It seems my chosen role on the Daily Vault is that of Valiant Defender Of Unappreciated Eighties Artists. No matter what abuse I take, I shall continue to state proudly and openly that some of these guys with pretty-boy reputations, some of these synthesizer bands, nay, some of the MTV-created phenomena, weren't half bad. (Flames and nasty mail can be addressed to the Daily Vault mailbox, which hasn't had a major uproar since that Third Eye Blind thing. We're about due.) ( Ed note: This refers to one of the finest flamewars in Daily Vault Mailbag history. Maybe someday we'll get Uncle Chris to tell us ALL about it.)
Today's hard-working, misunderstood eighties icon is Rick Springfield. Now, I know for most people, mere mention of the Aussie lad gives them convulsions neatly set to the beat of "Jessie's Girl". But forget Hard To Hold, forget "Bop Til You Drop", even forget General Hospital, and admit it: some of Springfield's eighties singles were well-constructed, rich, and dynamic pop music. Songs like "Souls" and "Affair Of The Heart" showed he could do something better, but a string of bad breaks (most notably a motocross accident that cancelled the tour for his excellent 1989 CD, Rock Of Life), dropped his music career out of the stratospheric level of previous hits.
Damn shame, too. Because it means very few people will hear Karma, his latest CD -- and they should. Karma is the work of a mature, almost-fifty Springfield; he still knows how to collapse his musical world into three and a half minute sound bites, but those bites have a lot more bite, if you'll forgive the pun.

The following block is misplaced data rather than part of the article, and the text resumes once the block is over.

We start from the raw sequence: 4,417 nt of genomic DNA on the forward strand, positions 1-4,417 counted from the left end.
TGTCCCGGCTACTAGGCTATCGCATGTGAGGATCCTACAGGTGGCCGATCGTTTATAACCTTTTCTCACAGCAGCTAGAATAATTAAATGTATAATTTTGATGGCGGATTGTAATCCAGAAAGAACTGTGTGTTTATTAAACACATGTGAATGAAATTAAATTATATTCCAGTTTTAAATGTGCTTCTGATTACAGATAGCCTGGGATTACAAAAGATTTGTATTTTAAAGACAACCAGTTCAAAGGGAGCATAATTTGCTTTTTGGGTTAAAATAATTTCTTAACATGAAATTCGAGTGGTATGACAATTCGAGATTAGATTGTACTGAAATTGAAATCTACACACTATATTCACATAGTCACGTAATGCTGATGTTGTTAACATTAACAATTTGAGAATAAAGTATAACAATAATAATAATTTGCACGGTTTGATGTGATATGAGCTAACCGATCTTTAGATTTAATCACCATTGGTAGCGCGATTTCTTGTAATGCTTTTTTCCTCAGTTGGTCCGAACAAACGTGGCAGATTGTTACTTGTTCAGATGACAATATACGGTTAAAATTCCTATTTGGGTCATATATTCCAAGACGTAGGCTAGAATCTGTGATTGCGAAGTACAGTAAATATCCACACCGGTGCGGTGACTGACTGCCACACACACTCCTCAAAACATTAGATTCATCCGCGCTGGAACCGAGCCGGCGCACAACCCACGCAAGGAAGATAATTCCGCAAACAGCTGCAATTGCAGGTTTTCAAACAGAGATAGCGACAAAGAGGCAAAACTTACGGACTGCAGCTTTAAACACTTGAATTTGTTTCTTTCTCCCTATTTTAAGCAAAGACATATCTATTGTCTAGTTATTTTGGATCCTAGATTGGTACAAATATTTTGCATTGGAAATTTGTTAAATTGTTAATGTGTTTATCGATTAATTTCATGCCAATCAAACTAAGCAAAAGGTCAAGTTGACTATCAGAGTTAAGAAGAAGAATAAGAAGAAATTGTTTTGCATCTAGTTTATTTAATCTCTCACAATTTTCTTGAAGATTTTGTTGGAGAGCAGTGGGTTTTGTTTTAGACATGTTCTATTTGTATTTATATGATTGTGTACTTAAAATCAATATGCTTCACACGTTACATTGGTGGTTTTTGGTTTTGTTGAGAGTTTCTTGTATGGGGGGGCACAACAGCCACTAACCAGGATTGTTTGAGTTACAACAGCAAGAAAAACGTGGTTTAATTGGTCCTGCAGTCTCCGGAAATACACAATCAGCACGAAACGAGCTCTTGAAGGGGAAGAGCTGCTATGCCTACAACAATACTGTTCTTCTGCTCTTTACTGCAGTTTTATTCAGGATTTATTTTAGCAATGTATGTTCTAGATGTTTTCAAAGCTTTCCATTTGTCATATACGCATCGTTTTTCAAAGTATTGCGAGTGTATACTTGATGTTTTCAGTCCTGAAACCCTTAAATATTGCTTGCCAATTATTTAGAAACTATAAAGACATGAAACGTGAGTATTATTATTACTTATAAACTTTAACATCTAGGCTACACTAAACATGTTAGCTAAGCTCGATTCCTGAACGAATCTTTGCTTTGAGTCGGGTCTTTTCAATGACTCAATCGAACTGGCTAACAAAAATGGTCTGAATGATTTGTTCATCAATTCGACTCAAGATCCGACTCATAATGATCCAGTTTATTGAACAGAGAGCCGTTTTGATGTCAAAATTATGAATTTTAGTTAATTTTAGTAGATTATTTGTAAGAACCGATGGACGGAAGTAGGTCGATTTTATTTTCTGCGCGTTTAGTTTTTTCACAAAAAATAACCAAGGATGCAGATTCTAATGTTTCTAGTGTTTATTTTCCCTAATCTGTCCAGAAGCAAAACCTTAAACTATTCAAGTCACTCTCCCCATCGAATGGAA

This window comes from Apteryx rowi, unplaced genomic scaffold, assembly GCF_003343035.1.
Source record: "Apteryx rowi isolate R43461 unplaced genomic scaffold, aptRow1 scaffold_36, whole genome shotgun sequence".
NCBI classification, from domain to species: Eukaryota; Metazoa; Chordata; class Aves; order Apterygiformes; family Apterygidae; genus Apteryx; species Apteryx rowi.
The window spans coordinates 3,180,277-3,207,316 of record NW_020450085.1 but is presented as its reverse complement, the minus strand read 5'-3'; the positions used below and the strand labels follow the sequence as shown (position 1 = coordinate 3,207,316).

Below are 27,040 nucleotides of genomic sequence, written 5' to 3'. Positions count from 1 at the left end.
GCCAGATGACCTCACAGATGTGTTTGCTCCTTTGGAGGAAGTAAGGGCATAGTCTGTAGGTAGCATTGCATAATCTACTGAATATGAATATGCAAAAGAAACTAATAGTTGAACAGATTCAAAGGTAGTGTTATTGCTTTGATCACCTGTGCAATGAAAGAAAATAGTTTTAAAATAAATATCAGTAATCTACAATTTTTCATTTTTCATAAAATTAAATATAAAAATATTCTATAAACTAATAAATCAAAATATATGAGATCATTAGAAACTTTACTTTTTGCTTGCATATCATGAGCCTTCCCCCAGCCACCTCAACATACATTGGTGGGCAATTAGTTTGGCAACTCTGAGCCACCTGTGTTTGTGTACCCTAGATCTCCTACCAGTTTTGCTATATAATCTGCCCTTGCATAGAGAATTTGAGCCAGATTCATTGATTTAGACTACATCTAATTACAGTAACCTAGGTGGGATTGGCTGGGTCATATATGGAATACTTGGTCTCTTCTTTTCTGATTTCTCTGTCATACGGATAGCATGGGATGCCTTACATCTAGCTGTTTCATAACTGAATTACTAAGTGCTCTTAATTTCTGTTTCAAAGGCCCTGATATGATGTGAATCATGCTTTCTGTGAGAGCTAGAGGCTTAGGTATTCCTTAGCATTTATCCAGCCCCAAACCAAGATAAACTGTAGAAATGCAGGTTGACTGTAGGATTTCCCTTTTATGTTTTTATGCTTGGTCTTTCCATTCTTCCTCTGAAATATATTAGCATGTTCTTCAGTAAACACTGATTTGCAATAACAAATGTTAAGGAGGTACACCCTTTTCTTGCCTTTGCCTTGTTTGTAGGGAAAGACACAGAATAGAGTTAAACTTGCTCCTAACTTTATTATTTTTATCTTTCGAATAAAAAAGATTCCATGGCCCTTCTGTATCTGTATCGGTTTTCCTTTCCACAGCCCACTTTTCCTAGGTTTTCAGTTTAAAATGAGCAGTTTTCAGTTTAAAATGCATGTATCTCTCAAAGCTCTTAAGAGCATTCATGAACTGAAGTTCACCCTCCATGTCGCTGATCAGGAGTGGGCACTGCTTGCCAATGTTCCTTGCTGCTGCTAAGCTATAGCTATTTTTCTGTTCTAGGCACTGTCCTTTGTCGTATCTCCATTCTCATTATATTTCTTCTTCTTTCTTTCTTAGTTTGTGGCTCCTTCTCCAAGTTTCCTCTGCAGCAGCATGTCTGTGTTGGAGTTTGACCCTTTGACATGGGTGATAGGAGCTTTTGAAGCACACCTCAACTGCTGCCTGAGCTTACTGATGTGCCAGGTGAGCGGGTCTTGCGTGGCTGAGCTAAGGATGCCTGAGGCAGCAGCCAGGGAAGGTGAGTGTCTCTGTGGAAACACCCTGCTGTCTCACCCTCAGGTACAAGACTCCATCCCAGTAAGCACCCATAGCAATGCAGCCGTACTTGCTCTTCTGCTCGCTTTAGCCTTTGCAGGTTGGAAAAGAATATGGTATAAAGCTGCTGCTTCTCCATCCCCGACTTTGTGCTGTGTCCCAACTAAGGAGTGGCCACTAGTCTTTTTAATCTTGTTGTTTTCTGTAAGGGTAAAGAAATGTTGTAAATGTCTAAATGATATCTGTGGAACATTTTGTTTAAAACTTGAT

Karma is the musical story of a man who has realized what he's done, and where he is at his age, and what that means. It's a study of what's important and what's not, and the lyrics have an oddly spiritual edge to them. Standout tracks include "Religion Of The Heart", "Karma", "Free", "Prayer", and "The White Room" -- all share a central thread of a search for truth under all the glitz. The music itself is powerful, tight, and much more guitar driven -- Springfield somewhere turned into a heck of a guitar player, and licks on tracks like "It's Always Something" are reminiscent of the best of power pop.
There are a couple of miscues, but they're minor. "Beautiful Prize" is yet another song examining a Deep Social Subject (the winner today is sexual abuse) and while the subject is a horrible, horrible thing, the song comes off preachy and a little flat. And while "Shock to the System" is a great song, someone should tell Rick it's pronounced 'shock', not 'shark'.
All in all, Karma is a damned impressive piece of work from a man who pop culture long ago relegated to an ass running away down a tunnel under a stadium; impressive enough I'm going to try to find his obscure 1997 release Sahara Snow. Get over your flashbacks and give it a chance. You'll be surprised.